## What is a Max Heap in C++?

In C++, the max heap holds a group of elements and is based on a binary tree. The biggest element of the heap remains continually at the top. It is possible to build it using an array-based technique, in which the children of every node are kept at 2i+1 and 2i+2.

## Main Operations Required to Implement a Max Heap

The primary C++ operations required to implement a Max Heap are listed below, along with a brief explanation of each operation:

## heapify Operation

When a single element is added to or removed from the heap, the heapify process is employed to preserve the max heap property. The heapify operation accepts an array as well as an index “**i**” as input and considers the binary trees rooted at its left, and right children are maxed heaps, although the subtree rooted at “**i**” may violate this assumption.

## buildHeap Operation

A max heap is produced using the build heap method using an unsorted array. The build heap function accepts an array as inputs and invokes the heapify function on each node in its reverse order, starting with the last non-leaf node within the array.

## Syntax

Below is the syntax to implement the max heap in C++ with the array-based approach:

buildHeap(arr, n);

heapify(arr, n, i);

In this case, “**n**” stands for the array’s size and ‘i’ for the element’s index, which is to be heapified. The max heap is created by the buildHeap method from an unsorted array when one element is added or removed from a heap, its heapify function retains the max heap attribute.

## Example 1: Implementation of Max Heap Using an Array

Here’s a program to demonstrate how to construct a max heap in C++ with an array-based approach:

using namespace std;

void max_heap(int *array, int var1, int var2) {

int j, t;

t = array[var1];

j = 2 * var1;

while (j <= var2) {

if (j < var2 && array[j+1] > array[j])

j = j + 1;

if (t > array[j])

break;

else if (t <= array[j]) {

array[j / 2] = array[j];

j = 2 * j;

}

}

array[j/2] = t;

return;

}

void build_maxheap(int *array,int num1) {

int k;

for(k = num1/2; k >= 1; k--) {

max_heap(array,k,num1);

}

}

int main() {

int num, i;

cout<<"Input number of elements of array\n";

cin>>num;

int a[50];

for (i = 1; i <= num; i++) {

cout<<"Enter element"<<" "<<(i)<<endl;

cin>>a[i];

}

build_maxheap(a, num);

cout<<"After max heap implementation\n";

for (i = 1; i <= num; i++) {

cout<<a[i]<<endl;

}

}

## max_heap() function

The “**max_heap()**” function takes the array “**array**” and two integers “**var1**” & “**var2**” as input arguments. A tree rooted on node “**var1**” must then satisfy the max heap criteria using a loop. Specifically, it evaluates the value of “**array[var1]**” in comparison to its left and right children and, if required, replaces it with the bigger one. Until “**array[var1]**” is larger than both its child and the bottom of the tree reached, this procedure is repeated.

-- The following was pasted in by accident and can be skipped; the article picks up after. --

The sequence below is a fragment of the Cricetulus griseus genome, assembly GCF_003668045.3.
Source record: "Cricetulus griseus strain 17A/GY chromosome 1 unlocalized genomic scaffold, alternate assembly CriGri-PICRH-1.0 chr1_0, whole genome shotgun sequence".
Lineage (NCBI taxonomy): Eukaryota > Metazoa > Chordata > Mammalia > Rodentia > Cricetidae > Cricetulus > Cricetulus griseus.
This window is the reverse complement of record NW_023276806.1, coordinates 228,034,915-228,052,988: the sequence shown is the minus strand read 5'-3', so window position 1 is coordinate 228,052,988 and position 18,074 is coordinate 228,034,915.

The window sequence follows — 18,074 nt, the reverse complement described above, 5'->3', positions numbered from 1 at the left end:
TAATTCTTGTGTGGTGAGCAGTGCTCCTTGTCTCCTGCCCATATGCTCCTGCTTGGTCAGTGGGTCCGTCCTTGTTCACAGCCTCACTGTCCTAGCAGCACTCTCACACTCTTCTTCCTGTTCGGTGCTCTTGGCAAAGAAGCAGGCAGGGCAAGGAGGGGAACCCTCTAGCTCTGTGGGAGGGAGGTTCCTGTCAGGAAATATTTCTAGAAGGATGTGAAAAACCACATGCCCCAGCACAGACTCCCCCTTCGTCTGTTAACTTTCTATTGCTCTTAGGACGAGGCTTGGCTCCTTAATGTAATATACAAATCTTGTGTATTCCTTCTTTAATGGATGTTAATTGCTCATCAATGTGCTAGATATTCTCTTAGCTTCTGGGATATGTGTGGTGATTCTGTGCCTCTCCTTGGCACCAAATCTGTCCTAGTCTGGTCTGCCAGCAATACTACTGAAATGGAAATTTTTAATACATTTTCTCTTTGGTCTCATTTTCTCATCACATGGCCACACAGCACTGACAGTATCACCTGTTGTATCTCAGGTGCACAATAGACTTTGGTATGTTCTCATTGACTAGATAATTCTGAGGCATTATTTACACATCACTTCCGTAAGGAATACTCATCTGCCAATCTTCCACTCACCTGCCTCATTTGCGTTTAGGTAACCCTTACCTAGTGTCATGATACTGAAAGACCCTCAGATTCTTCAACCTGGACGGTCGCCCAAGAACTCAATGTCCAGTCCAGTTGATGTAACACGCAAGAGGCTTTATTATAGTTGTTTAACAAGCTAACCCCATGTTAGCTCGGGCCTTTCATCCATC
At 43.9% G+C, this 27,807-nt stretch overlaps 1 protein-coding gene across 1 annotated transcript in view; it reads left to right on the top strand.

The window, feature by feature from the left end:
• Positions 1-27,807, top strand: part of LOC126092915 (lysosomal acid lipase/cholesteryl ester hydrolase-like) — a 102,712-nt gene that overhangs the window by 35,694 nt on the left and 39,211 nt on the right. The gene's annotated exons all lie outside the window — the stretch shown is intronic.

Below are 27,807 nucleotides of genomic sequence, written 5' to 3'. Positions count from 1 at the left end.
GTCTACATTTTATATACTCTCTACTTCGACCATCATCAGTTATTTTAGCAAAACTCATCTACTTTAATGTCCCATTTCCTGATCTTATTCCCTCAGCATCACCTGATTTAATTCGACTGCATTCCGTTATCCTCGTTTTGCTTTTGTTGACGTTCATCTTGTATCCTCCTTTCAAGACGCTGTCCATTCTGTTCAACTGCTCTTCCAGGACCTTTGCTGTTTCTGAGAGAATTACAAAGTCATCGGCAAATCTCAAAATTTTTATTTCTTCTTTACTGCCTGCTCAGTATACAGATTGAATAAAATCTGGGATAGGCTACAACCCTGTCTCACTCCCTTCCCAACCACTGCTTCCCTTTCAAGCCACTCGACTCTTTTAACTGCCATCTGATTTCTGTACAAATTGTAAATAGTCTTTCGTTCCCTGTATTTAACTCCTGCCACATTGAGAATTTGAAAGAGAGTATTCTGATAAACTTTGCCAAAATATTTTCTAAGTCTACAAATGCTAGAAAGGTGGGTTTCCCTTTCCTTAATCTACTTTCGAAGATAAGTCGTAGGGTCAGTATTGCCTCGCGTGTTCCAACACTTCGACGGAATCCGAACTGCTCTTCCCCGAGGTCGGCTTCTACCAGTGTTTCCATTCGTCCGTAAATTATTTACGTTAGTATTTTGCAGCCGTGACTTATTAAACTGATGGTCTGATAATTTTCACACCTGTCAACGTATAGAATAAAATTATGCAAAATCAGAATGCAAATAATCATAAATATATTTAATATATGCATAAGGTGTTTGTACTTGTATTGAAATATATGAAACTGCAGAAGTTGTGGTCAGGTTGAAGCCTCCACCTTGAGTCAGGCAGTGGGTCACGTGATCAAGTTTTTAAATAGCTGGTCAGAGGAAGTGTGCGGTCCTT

## build_heap() Function

The “**build_maxheap()**” function takes an array “**array**” and an integer “**num1**” as input parameters. First, the variable “**k**” is initialized with “**n/2**” which indicates the index for the tree’s final non-leaf node. Then, invoke the “**max_heap()**” function on each non-leaf node, beginning with the last and moving up to the root. The max heap attribute will meet across the whole tree.

## main() Function

In the “**main()**” function, get the input elements of the array from the user and save them into the “**num**” variable. Then, initialize the integer type array “**a[]” with “50**” and use a loop to populate an array “**a**” with the user’s input after initializing. The array “**a**” is then sent to the “**build_maxheap()**” method. After this, the program iterates throughout the array and shows each element to produce the final max heap value.

The output of the above code based on user input is as follows:

## Example 2: Implementation of Max Heap Using Built-In Functions

The following code shows how to employ the built-in functions for implementing a max heap in C++:

#include <algorithm>

#include <vector>using namespace std;

int main() {

vector<int> p = { 110, 26, 5, 27, 29, 81 };

make_heap(p.begin(), p.end());

p.push_back(25);

push_heap(p.begin(), p.end());

pop_heap(p.begin(), p.end());

p.pop_back();

sort_heap(p.begin(), p.end());

cout << "Show elements of Max Heap:\n";

for (auto i : p)

cout << i << " ";

cout << endl;

return 0;

}

In this case, the vector 100, 26, 5, 27, 29, and 81 is turned into a max heap with the “**make_heap()**” function. The “**push_heap()**“ function is used to insert element 25 into the heap. The “**pop_heap()**” function is employed to eliminate the largest element of the heap, while the sort_heap() function is employed for sorting the heap. Then, the heap elements will be printed in decreasing order.

## Output

**Note**: A max heap does not sort the data in a specific order. Instead, it arranges data so that its largest component always appears at the top.

## Conclusion

The default library’s built-in methods make_heap, push_heap, pop_heap, and sort_heap can be used to create a max heap in C++. As a result, manipulating heap items is simple, and the max heap property is efficiently maintained. Additionally, the build_heap method can be used to turn an unsorted array or vector into a Max Heap in a fast manner. This tutorial provided the implementation of the max heap in C++.